Bacterial conversion of CO2 and renewable H2 into biofuels
To reduce dependency on fossil fuels and to contribute to growing efforts to decarbonise the transport sector, biofuels provide a way to shift to low-carbon, non-petroleum fuels, with minimal changes to vehicle stock and distribution infrastructure.
Production and use of biofuels can provide benefits such as increased energy security, reducing dependency on oil imports and reducing oil price volatility. Also, biofuels can also support economic development through creating new sources of income. But using food crops for manufacturing conventional biofuels results in less food for human consumption and feedstock production displacing land previously used for the cultivation of food crops; among other social, economic, or political issues.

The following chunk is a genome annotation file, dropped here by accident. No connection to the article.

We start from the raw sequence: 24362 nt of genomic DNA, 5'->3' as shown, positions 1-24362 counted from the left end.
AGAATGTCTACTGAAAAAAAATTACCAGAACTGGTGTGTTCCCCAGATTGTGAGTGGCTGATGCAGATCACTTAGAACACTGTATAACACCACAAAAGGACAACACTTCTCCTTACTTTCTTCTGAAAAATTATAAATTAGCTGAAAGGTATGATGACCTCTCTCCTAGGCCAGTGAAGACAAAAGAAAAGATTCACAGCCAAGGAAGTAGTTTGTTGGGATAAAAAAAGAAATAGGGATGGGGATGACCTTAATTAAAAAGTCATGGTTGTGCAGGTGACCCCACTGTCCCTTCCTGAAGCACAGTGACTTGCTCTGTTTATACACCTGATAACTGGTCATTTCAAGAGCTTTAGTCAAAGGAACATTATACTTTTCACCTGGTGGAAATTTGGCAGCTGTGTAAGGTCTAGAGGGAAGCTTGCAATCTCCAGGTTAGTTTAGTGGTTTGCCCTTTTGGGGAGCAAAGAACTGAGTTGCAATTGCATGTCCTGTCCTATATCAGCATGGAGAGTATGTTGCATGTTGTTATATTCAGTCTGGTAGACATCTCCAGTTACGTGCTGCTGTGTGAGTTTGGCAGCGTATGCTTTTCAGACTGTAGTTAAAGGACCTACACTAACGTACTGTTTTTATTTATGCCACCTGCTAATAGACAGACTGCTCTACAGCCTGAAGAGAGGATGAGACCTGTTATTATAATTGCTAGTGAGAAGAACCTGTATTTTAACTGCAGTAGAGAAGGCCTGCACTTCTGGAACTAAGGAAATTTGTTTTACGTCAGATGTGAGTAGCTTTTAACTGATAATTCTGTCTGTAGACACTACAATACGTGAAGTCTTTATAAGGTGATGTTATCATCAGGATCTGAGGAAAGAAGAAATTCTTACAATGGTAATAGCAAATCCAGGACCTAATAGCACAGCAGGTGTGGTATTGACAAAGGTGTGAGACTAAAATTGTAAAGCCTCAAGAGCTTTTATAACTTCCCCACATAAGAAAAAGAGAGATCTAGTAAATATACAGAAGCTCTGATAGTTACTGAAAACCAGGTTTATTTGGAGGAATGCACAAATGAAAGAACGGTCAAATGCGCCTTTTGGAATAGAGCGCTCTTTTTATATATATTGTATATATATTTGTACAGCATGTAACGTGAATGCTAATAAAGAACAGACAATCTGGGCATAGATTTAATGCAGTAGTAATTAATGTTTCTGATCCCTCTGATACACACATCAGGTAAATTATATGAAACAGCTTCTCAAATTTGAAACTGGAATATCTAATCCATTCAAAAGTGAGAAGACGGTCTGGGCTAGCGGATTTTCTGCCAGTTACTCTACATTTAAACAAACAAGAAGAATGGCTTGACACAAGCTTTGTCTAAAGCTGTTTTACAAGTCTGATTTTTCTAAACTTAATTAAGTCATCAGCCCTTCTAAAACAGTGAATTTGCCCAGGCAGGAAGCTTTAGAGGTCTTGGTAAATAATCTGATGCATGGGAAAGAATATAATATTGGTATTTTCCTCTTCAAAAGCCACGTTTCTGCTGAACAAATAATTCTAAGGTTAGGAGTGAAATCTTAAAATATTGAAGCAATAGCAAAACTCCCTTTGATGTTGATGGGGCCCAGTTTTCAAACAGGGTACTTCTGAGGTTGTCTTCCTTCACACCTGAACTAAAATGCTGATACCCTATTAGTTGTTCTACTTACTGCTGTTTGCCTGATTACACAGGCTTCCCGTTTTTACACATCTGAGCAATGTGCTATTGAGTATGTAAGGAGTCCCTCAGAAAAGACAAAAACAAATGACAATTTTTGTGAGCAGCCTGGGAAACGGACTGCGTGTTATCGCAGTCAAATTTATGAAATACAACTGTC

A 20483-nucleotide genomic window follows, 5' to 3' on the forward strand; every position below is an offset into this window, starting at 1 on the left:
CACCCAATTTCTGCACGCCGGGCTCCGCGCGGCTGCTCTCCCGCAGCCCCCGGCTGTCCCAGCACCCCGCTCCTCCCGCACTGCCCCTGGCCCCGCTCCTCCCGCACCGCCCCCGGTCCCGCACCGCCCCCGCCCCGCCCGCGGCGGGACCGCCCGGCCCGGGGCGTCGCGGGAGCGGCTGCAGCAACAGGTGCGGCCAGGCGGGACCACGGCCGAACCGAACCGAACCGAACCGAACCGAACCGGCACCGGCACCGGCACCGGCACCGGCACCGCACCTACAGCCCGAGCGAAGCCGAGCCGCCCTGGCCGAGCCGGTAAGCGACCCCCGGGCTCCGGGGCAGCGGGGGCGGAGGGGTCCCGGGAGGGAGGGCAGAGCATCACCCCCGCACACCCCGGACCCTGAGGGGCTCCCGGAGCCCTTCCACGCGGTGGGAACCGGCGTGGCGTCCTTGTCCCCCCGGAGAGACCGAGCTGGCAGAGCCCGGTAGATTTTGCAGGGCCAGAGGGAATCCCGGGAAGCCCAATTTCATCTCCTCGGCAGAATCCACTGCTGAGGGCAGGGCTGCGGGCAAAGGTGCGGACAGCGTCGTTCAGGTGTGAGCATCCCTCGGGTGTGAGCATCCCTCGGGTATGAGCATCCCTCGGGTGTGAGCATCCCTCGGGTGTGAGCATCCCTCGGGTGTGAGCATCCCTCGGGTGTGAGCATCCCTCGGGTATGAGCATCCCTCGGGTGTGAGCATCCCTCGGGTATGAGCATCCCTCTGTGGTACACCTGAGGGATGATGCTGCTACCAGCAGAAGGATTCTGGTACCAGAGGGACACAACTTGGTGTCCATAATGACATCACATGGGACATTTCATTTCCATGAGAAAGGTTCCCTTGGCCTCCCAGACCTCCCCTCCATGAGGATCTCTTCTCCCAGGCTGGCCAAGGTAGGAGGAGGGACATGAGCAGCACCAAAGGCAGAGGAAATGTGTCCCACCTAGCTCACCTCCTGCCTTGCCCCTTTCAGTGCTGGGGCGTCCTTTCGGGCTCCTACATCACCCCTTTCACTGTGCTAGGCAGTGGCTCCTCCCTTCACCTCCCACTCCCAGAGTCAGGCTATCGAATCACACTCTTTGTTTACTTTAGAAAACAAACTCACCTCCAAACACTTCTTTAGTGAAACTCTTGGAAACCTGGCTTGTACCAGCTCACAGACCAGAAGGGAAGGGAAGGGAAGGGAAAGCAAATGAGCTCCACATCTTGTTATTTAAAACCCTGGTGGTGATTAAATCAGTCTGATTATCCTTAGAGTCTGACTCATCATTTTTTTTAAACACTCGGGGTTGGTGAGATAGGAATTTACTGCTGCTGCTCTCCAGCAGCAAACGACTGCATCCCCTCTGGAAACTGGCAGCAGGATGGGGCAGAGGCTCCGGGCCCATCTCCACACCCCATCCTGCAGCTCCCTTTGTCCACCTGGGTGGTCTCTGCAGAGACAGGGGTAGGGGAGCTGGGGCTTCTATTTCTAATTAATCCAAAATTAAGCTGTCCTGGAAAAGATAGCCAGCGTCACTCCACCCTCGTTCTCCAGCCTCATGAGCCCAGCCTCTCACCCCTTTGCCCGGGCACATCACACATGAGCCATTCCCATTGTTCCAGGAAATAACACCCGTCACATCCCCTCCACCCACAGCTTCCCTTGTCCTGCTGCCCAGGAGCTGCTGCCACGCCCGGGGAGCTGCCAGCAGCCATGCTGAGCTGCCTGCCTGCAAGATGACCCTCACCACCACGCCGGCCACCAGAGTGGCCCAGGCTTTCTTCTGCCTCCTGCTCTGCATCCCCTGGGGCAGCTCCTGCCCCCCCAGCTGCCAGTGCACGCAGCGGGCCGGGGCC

BAC-TO-FUEL is a EU funded, multidisciplinary Research and Development project, which aims to develop a viable bionic leaf technology to obtain renewable biofuels using waste water, CO2 and sunlight. Chemists, biologists and physicists team up to find a more sustainable alternative to fossil fuels, while at the same time removing CO2 from the atmosphere. BAC-TO-FUEL will overcome the key concerns about the production of biofuels, particularly first generation, related to food security and food prices. Also, BAC-TO-FUEL will provide a way for high-CO2-emmitters to valorize their emmissions, therefore turning their waste (which are increasingly becoming an economic burden) into valuable assets to easily incorporate into their value chain.
Instituto Tecnológico, Pabellón de Servicios || Rúa de José María Suárez Núñez, S/N. || 15782 Santiago de Compostela, A Coruña || Spain